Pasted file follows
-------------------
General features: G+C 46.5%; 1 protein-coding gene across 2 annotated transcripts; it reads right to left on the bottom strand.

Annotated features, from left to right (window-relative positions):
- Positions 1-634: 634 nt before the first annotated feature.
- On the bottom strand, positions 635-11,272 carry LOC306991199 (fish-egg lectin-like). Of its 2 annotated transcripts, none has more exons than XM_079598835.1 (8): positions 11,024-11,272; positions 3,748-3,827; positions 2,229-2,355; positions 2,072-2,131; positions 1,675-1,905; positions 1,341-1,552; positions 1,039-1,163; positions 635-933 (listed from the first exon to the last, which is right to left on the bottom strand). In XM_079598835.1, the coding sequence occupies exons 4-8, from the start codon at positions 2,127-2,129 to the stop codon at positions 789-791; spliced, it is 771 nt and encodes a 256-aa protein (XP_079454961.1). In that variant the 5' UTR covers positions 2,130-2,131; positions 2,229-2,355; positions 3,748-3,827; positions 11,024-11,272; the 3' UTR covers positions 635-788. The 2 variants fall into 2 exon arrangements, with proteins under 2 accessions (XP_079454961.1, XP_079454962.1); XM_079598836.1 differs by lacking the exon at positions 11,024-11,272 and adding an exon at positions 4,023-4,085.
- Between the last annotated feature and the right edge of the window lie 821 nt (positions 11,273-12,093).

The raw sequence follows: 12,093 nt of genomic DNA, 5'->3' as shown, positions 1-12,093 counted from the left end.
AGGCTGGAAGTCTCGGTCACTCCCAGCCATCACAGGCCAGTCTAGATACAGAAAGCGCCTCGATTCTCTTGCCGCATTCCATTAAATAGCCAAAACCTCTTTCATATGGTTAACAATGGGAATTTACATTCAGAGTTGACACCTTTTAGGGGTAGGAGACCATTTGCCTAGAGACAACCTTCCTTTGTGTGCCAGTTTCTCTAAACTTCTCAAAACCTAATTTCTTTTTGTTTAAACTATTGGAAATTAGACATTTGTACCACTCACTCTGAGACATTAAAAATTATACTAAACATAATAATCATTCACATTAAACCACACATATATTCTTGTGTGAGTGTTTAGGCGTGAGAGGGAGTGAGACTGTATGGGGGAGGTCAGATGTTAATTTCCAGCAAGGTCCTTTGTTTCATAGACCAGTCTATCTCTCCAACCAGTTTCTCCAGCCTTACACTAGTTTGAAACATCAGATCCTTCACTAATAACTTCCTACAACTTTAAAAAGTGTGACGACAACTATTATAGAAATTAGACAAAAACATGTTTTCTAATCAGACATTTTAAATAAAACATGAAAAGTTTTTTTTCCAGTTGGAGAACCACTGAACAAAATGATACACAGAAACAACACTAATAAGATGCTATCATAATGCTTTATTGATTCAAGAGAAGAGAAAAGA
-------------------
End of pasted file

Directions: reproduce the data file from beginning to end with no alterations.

General features: G+C 46.5%; 1 protein-coding gene across 2 annotated transcripts; it reads right to left on the bottom strand.

Annotated features, from left to right (window-relative positions):
- Positions 1-634: 634 nt before the first annotated feature.
- On the bottom strand, positions 635-11,272 carry LOC306991199 (fish-egg lectin-like). Of its 2 annotated transcripts, none has more exons than XM_079598835.1 (8): positions 11,024-11,272; positions 3,748-3,827; positions 2,229-2,355; positions 2,072-2,131; positions 1,675-1,905; positions 1,341-1,552; positions 1,039-1,163; positions 635-933 (listed from the first exon to the last, which is right to left on the bottom strand). In XM_079598835.1, the coding sequence occupies exons 4-8, from the start codon at positions 2,127-2,129 to the stop codon at positions 789-791; spliced, it is 771 nt and encodes a 256-aa protein (XP_079454961.1). In that variant the 5' UTR covers positions 2,130-2,131; positions 2,229-2,355; positions 3,748-3,827; positions 11,024-11,272; the 3' UTR covers positions 635-788. The 2 variants fall into 2 exon arrangements, with proteins under 2 accessions (XP_079454961.1, XP_079454962.1); XM_079598836.1 differs by lacking the exon at positions 11,024-11,272 and adding an exon at positions 4,023-4,085.
- Between the last annotated feature and the right edge of the window lie 821 nt (positions 11,273-12,093).

The raw sequence follows: 12,093 nt of genomic DNA, 5'->3' as shown, positions 1-12,093 counted from the left end.
AGGCTGGAAGTCTCGGTCACTCCCAGCCATCACAGGCCAGTCTAGATACAGAAAGCGCCTCGATTCTCTTGCCGCATTCCATTAAATAGCCAAAACCTCTTTCATATGGTTAACAATGGGAATTTACATTCAGAGTTGACACCTTTTAGGGGTAGGAGACCATTTGCCTAGAGACAACCTTCCTTTGTGTGCCAGTTTCTCTAAACTTCTCAAAACCTAATTTCTTTTTGTTTAAACTATTGGAAATTAGACATTTGTACCACTCACTCTGAGACATTAAAAATTATACTAAACATAATAATCATTCACATTAAACCACACATATATTCTTGTGTGAGTGTTTAGGCGTGAGAGGGAGTGAGACTGTATGGGGGAGGTCAGATGTTAATTTCCAGCAAGGTCCTTTGTTTCATAGACCAGTCTATCTCTCCAACCAGTTTCTCCAGCCTTACACTAGTTTGAAACATCAGATCCTTCACTAATAACTTCCTACAACTTTAAAAAGTGTGACGACAACTATTATAGAAATTAGACAAAAACATGTTTTCTAATCAGACATTTTAAATAAAACATGAAAAGTTTTTTTTCCAGTTGGAGAACCACTGAACAAAATGATACACAGAAACAACACTAATAAGATGCTATCATAATGCTTTATTGATTCAAGAGAAGAGAAAAGA